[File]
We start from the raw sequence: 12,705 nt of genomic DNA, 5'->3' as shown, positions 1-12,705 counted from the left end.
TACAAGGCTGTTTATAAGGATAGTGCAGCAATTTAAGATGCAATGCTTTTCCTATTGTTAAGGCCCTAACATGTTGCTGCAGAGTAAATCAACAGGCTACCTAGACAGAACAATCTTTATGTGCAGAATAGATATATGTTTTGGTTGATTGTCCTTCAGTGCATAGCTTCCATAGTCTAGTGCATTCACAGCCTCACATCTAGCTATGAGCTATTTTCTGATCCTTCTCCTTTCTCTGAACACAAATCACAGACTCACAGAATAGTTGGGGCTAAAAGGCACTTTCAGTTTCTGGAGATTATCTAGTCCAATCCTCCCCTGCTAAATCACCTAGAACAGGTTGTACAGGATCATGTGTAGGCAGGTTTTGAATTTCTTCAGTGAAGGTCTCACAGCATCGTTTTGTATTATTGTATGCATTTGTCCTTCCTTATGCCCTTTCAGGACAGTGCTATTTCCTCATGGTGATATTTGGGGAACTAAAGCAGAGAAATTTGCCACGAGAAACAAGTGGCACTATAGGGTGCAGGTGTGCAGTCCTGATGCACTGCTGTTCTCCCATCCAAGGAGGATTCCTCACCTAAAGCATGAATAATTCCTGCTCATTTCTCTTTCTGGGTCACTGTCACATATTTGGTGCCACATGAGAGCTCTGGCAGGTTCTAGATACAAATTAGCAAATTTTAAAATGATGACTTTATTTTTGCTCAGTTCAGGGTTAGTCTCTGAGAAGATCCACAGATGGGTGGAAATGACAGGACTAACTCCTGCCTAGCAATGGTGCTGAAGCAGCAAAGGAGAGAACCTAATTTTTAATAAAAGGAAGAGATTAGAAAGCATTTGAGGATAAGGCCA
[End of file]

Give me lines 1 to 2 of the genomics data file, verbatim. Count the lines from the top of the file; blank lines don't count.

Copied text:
We start from the raw sequence: 12,705 nt of genomic DNA, 5'->3' as shown, positions 1-12,705 counted from the left end.
TACAAGGCTGTTTATAAGGATAGTGCAGCAATTTAAGATGCAATGCTTTTCCTATTGTTAAGGCCCTAACATGTTGCTGCAGAGTAAATCAACAGGCTACCTAGACAGAACAATCTTTATGTGCAGAATAGATATATGTTTTGGTTGATTGTCCTTCAGTGCATAGCTTCCATAGTCTAGTGCATTCACAGCCTCACATCTAGCTATGAGCTATTTTCTGATCCTTCTCCTTTCTCTGAACACAAATCACAGACTCACAGAATAGTTGGGGCTAAAAGGCACTTTCAGTTTCTGGAGATTATCTAGTCCAATCCTCCCCTGCTAAATCACCTAGAACAGGTTGTACAGGATCATGTGTAGGCAGGTTTTGAATTTCTTCAGTGAAGGTCTCACAGCATCGTTTTGTATTATTGTATGCATTTGTCCTTCCTTATGCCCTTTCAGGACAGTGCTATTTCCTCATGGTGATATTTGGGGAACTAAAGCAGAGAAATTTGCCACGAGAAACAAGTGGCACTATAGGGTGCAGGTGTGCAGTCCTGATGCACTGCTGTTCTCCCATCCAAGGAGGATTCCTCACCTAAAGCATGAATAATTCCTGCTCATTTCTCTTTCTGGGTCACTGTCACATATTTGGTGCCACATGAGAGCTCTGGCAGGTTCTAGATACAAATTAGCAAATTTTAAAATGATGACTTTATTTTTGCTCAGTTCAGGGTTAGTCTCTGAGAAGATCCACAGATGGGTGGAAATGACAGGACTAACTCCTGCCTAGCAATGGTGCTGAAGCAGCAAAGGAGAGAACCTAATTTTTAATAAAAGGAAGAGATTAGAAAGCATTTGAGGATAAGGCCA